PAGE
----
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Who Exactly Can the President Pardon?

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Since the new Netflix documentary Making a Murderer premiered on December 18, more than 100,000 people have signed a WhiteHouse.gov petition urging President Obama to pardon the series' subjects, Steven Avery and his nephew Brendan Dassey, who were convicted in 2007 for the murder of photographer Teresa Halbach. The hit series raised serious questions not just about how the police department handled the case—Avery, who had spent 18 years in prison for a crime he didn't commit, was suing Wisconsin's Manitowoc County for $36 million at the time of his arrest for Halbach's murder and insisted he had been framed—but also about how our justice system works. 

Avery received a life sentence without the possibility of parole; Dassey, who was 17 at the time of his conviction, was also given a life sentence, though he'll be eligible for parole in 2048.

“There is clear evidence that the Manitowoc County sheriff's department used improper methods to convict both Steven Avery and Brendan Dassey,” the body of the petition states, adding, “the justice system embarrassingly failed both men, completely ruining their entire lives.”

As the White House is required to respond to any petition with more than 100,000 signatures, they issued the following statement, explaining that the Constitution does not grant the President power to pardon men and women convicted under state law:

“Under the Constitution, only federal criminal convictions, such as those adjudicated in the United States District Courts, may be pardoned by the President … However, the President cannot pardon a state criminal offense.

Since Steven Avery and Brendan Dassey are both state prisoners, the President cannot pardon them. A pardon in this case would need to be issued at the state level by the appropriate authorities.”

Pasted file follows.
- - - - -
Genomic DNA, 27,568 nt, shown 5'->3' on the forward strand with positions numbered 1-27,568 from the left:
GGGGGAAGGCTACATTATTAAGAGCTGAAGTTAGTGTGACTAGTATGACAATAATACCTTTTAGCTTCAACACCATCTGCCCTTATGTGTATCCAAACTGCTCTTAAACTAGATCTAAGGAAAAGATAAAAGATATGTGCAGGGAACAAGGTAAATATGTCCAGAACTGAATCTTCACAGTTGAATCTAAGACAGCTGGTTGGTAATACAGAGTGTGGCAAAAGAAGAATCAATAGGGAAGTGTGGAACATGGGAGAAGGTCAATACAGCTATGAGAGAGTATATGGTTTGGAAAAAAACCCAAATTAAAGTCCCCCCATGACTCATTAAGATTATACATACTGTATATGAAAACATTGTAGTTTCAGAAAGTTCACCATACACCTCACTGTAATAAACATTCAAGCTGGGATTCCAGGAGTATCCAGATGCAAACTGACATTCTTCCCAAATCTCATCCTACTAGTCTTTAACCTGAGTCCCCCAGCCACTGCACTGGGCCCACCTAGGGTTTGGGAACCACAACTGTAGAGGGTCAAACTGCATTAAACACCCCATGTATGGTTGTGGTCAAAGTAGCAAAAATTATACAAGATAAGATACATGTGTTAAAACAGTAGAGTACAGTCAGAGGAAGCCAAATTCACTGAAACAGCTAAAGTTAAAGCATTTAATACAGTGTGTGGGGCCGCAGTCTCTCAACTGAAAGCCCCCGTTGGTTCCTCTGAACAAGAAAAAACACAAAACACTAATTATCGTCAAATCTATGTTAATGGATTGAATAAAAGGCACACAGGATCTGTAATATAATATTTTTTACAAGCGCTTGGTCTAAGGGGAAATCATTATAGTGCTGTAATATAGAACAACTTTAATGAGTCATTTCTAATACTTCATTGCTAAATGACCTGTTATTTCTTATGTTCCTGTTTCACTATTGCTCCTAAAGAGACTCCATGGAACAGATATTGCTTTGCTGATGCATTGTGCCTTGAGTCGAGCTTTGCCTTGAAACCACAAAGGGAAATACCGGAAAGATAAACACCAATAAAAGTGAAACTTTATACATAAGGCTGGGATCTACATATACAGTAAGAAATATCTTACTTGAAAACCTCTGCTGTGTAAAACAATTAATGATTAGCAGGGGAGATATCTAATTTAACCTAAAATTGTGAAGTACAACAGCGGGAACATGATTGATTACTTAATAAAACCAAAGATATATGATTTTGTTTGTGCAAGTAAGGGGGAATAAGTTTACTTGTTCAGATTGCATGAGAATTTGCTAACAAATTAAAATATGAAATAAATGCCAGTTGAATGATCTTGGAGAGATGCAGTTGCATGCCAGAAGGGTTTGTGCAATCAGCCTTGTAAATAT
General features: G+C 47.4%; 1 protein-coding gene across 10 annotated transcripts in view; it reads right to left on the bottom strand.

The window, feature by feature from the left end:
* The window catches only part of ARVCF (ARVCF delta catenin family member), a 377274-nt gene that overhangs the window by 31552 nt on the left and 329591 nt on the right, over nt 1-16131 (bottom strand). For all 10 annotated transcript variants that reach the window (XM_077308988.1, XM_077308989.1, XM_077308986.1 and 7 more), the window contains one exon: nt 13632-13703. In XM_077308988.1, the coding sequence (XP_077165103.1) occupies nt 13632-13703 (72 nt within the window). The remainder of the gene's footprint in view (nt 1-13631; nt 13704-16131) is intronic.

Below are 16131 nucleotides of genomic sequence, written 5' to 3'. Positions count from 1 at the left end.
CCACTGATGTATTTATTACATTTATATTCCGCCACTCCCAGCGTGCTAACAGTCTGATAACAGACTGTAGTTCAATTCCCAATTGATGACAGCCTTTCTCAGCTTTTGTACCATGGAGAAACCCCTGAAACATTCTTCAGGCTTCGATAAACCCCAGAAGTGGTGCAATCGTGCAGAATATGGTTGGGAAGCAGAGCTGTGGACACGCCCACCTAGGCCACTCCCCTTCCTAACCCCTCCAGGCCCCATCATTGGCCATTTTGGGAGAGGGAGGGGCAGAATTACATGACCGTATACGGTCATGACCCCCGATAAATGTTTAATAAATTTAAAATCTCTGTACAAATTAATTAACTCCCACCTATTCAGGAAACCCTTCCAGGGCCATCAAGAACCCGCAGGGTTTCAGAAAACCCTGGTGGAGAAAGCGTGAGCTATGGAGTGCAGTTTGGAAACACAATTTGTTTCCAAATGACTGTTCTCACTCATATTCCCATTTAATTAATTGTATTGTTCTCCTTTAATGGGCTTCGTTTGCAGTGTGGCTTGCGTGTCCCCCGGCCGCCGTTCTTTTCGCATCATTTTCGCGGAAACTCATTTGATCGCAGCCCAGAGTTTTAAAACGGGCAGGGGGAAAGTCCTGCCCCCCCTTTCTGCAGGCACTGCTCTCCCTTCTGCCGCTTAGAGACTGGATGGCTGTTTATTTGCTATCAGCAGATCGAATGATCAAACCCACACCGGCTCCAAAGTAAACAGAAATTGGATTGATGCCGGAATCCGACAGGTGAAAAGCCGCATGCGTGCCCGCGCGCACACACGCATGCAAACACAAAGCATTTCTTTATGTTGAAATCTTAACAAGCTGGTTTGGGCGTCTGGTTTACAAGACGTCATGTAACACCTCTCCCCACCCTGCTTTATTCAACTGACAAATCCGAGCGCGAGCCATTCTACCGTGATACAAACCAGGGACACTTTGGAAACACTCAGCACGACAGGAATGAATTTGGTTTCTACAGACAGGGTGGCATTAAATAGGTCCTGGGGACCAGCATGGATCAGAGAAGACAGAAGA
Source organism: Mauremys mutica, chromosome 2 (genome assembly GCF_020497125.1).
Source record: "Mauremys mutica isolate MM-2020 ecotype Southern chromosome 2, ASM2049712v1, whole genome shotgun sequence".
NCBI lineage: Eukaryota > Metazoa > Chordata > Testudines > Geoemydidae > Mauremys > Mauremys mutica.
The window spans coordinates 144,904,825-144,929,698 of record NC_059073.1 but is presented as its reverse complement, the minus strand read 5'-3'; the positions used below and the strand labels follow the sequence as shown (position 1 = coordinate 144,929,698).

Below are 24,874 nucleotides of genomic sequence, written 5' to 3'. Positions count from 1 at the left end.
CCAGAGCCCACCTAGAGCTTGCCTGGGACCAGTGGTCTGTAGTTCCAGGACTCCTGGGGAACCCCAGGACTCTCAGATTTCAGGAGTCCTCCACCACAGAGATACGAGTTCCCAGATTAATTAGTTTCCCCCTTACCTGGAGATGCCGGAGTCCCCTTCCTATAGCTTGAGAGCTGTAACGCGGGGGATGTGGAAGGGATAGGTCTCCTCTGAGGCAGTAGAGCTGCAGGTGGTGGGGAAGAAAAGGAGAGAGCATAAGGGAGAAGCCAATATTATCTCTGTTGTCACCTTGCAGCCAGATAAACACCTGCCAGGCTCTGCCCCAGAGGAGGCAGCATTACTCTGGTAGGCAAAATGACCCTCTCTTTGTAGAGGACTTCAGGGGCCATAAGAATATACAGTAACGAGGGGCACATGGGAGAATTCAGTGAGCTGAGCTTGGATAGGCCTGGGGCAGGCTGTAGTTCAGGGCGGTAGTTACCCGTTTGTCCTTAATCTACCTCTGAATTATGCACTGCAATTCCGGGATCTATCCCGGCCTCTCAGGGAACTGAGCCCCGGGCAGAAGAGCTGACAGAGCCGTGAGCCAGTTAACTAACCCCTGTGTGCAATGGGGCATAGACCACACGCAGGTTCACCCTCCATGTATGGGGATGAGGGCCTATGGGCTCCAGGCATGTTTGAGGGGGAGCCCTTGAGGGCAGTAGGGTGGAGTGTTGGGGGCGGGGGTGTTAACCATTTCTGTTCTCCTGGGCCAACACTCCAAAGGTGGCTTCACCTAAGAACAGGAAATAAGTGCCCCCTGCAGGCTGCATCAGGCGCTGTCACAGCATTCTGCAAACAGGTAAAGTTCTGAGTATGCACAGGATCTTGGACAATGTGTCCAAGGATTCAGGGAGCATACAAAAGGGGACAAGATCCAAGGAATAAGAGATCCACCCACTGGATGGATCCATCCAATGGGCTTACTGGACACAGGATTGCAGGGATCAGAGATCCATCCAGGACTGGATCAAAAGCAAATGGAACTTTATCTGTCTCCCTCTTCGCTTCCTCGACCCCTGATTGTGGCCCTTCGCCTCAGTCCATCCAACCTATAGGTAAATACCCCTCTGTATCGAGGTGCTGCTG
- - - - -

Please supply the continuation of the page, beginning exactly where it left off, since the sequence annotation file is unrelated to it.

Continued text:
The full language of the Constitution (Article 2, Section 2, Clause 1) reads:

"The President shall be Commander in Chief of the Army and Navy of the United States, and of the Militia of the several States, when called into the actual Service of the United States; he may require the Opinion, in writing, of the principal Officer in each of the executive Departments, upon any Subject relating to the Duties of their respective Offices, and he shall have Power to grant Reprieves and Pardons for Offenses against the United States, except in Cases of Impeachment."

Tens of thousands of federal prisoners have been pardoned, granted clemency, or had their sentences commuted. George Washington pardoned the instigators of the Whiskey Rebellion. Andrew Johnson pardoned a slew of Confederate soldiers after the Civil War, as did Ulysses S. Grant (who gave amnesty to Confederate leaders). Gerald Ford granted a full, unconditional pardon to Richard Nixon just one month after Nixon resigned in 1974, saving the former president from any and all imminent indictments. Only two presidents failed to give a single pardon: William Henry Harrison and James Garfield, who both died early in their first terms and didn’t get the chance.

In 1830, convicted robber George Wilson was pardoned by President Andrew Jackson. Wilson refused the pardon, and the case went all the way to the Supreme Court. He was permitted refusal, and eventually hanged for his crimes. However, a Supreme Court decision in 1927 reversed that original decision, ruling that a pardon is "not a private act of grace from an individual happening to possess power,” but rather “the determination of the ultimate authority that the public welfare will be better served by inflicting less than what the judgment fixed." Therefore, no take-backs.

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Big Questions
What Happened to the Physical Copy of the 'I Have a Dream' Speech?
AFP, Getty Images
AFP, Getty Images

On August 28, 1963, Martin Luther King Jr. stood on the steps of the Lincoln Memorial and gave a speech for the ages, delivering the oratorical masterpiece "I Have a Dream" to nearly 250,000 people.

When he was done, King stepped away from the podium, folded his speech, and found himself standing in front of George Raveling, a former Villanova basketball player who, along with his friend Warren Wilson, had been asked to provide extra security around Dr. King while he was speaking. "We were both tall, gangly guys," Raveling told TIME in 2003. "We didn't know what we were doing but we certainly made for a good appearance."